Philippine Mayon volcano 'fireworks' draw tourists as residents flee

Casey Dawson
January 17, 2018

The volcanic activity prompted the provincial government to shut more schools.

Romina Marasigan, the spokeswoman of Manila's disaster risk reduction agency, said more than 12,000 individuals had already been evacuated from the towns of Guinobatan and Malilipot around Mayon Volcano, after the mountain continued to spew ash and lava oozed out of its crater.

Several small pyroclastic flows were generated by fragments in the lava streams and not by an explosion from the crater vent, like occurred with Mount Pinatubo, said Renato Solidum, who heads the volcano institute.

Although the sight of an active volcano is breathtaking, authorities have advised that people remain beyond the 3.7-4.3 mile danger zone around Mayon.

The Philippines is part of the Pacific "Ring of Fire" of islands that were formed by volcanic activity, and is perennially under threat from 22 active volcanoes.

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Alert Level 3 remains in effect over Mayon Volcano, which means that it is now in a relatively high level of unrest as magma is at the crater and hazardous eruption is possible within weeks or even days.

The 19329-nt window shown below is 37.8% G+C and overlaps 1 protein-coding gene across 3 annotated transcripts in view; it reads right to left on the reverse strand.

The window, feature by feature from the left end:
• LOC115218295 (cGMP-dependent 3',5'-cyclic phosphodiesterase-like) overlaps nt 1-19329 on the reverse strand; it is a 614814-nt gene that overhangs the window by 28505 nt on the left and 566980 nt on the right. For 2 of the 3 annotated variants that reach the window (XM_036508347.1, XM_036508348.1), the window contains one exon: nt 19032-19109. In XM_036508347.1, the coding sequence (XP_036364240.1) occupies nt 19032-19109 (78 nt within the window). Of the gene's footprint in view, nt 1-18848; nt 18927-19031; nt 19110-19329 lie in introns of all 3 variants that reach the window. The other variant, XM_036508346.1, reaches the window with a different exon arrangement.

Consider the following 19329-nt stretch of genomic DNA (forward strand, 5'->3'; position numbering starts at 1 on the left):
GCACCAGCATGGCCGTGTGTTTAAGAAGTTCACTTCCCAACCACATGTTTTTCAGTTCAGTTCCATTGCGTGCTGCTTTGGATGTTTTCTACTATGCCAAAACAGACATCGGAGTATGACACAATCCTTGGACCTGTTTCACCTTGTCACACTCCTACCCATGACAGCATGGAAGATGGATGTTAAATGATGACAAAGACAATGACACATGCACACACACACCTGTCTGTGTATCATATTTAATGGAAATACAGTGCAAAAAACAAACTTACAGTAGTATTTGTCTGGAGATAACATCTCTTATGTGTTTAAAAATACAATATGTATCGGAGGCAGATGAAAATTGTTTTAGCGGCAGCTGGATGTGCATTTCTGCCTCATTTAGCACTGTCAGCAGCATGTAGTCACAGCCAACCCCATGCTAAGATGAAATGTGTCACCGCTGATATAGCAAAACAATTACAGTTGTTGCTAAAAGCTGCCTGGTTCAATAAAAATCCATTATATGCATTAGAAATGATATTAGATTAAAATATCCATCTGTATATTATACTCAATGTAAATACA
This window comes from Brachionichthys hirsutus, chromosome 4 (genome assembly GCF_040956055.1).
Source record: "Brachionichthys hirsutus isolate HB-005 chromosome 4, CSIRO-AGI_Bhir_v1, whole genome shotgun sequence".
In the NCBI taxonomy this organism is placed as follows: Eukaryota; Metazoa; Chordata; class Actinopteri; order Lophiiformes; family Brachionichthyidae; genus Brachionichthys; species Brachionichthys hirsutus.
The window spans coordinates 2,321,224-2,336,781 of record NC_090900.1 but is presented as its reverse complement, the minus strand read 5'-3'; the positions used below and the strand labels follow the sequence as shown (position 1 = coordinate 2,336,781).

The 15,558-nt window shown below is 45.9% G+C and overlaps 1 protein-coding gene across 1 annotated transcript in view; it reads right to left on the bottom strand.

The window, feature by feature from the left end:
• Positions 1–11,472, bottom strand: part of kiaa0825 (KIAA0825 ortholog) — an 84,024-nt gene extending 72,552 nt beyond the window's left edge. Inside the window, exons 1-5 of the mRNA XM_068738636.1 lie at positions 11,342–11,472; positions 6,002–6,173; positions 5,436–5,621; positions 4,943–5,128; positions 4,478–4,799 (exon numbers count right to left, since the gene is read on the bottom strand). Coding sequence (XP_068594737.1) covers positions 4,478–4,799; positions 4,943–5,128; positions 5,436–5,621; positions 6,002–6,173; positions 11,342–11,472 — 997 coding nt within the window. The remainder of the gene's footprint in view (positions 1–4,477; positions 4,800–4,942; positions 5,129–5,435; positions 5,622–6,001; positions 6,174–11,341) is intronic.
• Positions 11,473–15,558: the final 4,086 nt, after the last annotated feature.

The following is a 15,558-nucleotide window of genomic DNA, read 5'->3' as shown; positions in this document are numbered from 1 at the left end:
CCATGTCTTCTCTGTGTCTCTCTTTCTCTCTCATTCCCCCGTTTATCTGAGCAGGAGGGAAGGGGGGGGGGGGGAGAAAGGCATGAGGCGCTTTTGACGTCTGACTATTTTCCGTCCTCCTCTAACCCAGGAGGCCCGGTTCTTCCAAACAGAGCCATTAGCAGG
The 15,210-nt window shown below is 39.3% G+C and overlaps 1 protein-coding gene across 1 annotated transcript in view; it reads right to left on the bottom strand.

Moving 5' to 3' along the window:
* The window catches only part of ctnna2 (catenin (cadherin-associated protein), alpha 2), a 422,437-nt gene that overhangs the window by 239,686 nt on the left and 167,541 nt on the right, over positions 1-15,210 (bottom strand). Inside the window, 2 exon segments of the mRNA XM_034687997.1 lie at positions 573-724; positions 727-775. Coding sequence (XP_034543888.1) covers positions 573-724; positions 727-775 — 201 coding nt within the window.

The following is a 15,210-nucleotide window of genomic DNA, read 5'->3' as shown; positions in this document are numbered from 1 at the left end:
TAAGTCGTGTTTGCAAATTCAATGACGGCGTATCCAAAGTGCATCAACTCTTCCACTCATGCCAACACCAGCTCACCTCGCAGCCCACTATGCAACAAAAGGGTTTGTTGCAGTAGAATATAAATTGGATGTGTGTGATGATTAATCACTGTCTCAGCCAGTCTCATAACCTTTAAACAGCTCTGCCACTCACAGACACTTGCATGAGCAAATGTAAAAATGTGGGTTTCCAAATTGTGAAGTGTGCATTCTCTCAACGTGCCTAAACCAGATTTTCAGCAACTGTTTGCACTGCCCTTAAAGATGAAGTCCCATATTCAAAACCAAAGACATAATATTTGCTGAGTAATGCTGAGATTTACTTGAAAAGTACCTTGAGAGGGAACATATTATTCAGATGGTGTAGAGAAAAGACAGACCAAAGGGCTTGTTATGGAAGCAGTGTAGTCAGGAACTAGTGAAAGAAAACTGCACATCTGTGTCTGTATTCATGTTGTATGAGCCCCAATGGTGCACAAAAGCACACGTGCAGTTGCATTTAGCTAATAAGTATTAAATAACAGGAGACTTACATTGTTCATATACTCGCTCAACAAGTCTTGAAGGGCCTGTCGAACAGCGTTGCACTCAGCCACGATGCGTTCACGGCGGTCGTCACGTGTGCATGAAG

Disaster-response officials said nearly 15,000 people have been evacuated from high-risk areas. Emergency response officials previously said they may have to undertake forced evacuations if the alert is raised to four.

But even as thousands of residents flee, tourists are flocking to the area, some 330 kilometers (205 miles) southeast of Manila to watch and photograph the spectacle, Danny Garcia, a spokesman for Albay province told Agence France-Presse.

Mount Mayon, a volcano in the coconut-growing central Bicol region that draws tourists because of its near-perfect cone shape, has shown increased restiveness since Saturday, displacing thousands of residents. Pyroclastic flows are superheated gas and volcanic debris that can race down slopes and incinerate everything in their path, and are feared in a major eruption.

In 2013, an ash eruption killed five climbers who had ventured near the summit despite warnings. Its first recorded eruption was in 1616 while the most destructive occurred in 1814, when 1,200 people were killed and the town of Cagsawa was buried.

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